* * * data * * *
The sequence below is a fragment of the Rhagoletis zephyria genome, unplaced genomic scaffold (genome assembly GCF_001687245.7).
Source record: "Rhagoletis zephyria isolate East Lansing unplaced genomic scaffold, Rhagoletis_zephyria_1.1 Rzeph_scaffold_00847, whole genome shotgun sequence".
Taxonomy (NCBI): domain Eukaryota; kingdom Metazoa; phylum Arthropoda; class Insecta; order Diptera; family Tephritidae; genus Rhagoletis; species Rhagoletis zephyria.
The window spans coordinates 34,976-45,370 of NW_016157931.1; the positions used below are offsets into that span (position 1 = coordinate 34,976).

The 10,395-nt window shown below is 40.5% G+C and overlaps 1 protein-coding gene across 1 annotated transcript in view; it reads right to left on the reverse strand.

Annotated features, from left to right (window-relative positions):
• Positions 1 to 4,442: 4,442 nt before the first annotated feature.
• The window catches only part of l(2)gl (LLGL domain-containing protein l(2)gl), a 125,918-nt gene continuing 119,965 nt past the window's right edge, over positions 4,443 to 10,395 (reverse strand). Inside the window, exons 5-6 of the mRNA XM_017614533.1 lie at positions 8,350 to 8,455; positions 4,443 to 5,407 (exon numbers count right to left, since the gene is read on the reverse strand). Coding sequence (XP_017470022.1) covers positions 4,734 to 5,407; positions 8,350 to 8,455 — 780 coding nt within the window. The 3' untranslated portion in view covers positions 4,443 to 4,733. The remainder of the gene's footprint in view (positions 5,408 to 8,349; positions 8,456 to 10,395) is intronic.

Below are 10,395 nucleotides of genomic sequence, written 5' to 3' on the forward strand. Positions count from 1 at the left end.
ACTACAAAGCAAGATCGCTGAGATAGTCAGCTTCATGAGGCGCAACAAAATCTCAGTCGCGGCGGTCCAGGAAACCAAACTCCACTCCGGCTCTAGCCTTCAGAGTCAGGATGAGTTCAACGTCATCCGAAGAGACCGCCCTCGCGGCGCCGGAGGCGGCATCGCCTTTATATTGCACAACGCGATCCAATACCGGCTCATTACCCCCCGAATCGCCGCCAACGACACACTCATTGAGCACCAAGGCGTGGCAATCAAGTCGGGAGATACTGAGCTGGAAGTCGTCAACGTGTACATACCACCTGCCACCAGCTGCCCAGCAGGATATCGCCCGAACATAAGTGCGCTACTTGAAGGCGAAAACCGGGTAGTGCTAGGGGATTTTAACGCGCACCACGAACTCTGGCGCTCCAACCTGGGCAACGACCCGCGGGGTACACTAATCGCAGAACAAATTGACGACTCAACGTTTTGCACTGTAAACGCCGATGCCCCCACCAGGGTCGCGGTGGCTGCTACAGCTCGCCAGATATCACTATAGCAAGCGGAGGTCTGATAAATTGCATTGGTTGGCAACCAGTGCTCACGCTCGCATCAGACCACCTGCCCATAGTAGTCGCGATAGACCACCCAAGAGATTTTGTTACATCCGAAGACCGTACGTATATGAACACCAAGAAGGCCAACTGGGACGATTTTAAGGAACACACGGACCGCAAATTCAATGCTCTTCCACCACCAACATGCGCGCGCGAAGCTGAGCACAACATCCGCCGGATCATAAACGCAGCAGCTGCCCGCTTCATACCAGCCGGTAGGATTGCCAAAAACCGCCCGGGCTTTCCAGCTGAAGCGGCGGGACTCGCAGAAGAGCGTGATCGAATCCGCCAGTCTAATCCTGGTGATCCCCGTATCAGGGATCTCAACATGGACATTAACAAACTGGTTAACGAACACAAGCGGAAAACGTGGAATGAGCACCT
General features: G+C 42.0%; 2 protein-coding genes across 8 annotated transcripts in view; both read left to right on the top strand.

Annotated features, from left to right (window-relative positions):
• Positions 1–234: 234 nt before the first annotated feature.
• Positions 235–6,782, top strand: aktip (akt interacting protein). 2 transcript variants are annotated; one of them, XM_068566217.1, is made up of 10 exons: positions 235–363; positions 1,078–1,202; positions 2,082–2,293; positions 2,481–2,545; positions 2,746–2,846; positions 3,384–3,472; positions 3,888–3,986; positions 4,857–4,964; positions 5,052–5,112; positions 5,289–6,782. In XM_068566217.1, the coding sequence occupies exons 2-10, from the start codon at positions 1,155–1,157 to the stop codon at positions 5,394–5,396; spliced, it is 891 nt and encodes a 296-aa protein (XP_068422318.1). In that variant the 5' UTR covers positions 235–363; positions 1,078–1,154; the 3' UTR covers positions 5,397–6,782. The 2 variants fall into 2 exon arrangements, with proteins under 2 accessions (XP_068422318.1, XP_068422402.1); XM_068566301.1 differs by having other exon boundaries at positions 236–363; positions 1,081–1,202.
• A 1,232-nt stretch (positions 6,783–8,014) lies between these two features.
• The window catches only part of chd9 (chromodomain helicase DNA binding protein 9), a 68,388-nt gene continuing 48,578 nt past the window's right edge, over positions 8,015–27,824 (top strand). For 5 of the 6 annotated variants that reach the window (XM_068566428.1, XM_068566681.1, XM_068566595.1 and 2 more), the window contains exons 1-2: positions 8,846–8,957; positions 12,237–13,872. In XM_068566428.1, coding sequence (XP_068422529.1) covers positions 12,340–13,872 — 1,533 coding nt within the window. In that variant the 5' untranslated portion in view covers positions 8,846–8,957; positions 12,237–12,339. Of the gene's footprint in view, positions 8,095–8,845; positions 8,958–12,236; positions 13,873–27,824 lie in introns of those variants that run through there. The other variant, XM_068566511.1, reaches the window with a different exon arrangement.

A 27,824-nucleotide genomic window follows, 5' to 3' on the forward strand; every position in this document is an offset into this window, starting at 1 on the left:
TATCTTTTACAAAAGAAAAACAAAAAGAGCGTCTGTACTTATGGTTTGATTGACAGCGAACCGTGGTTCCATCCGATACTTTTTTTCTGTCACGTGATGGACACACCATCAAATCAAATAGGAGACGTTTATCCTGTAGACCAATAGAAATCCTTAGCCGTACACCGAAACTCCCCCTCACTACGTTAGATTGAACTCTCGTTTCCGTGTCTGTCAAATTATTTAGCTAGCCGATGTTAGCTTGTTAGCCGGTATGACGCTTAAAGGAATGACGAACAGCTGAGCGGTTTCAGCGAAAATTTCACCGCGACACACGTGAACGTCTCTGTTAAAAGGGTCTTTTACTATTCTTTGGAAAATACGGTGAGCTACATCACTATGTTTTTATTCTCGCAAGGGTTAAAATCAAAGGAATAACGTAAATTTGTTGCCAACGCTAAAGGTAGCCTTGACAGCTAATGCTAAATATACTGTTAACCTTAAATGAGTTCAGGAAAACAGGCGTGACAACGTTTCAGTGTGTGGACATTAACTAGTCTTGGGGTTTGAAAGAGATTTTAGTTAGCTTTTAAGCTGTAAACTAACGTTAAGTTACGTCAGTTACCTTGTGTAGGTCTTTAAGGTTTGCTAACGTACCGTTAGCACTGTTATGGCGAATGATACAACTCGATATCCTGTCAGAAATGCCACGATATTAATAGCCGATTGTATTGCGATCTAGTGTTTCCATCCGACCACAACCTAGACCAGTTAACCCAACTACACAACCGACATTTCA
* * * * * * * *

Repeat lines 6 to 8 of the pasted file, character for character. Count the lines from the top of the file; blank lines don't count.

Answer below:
Annotated features, from left to right (window-relative positions):
• Positions 1 to 4,442: 4,442 nt before the first annotated feature.
• The window catches only part of l(2)gl (LLGL domain-containing protein l(2)gl), a 125,918-nt gene continuing 119,965 nt past the window's right edge, over positions 4,443 to 10,395 (reverse strand). Inside the window, exons 5-6 of the mRNA XM_017614533.1 lie at positions 8,350 to 8,455; positions 4,443 to 5,407 (exon numbers count right to left, since the gene is read on the reverse strand). Coding sequence (XP_017470022.1) covers positions 4,734 to 5,407; positions 8,350 to 8,455 — 780 coding nt within the window. The 3' untranslated portion in view covers positions 4,443 to 4,733. The remainder of the gene's footprint in view (positions 5,408 to 8,349; positions 8,456 to 10,395) is intronic.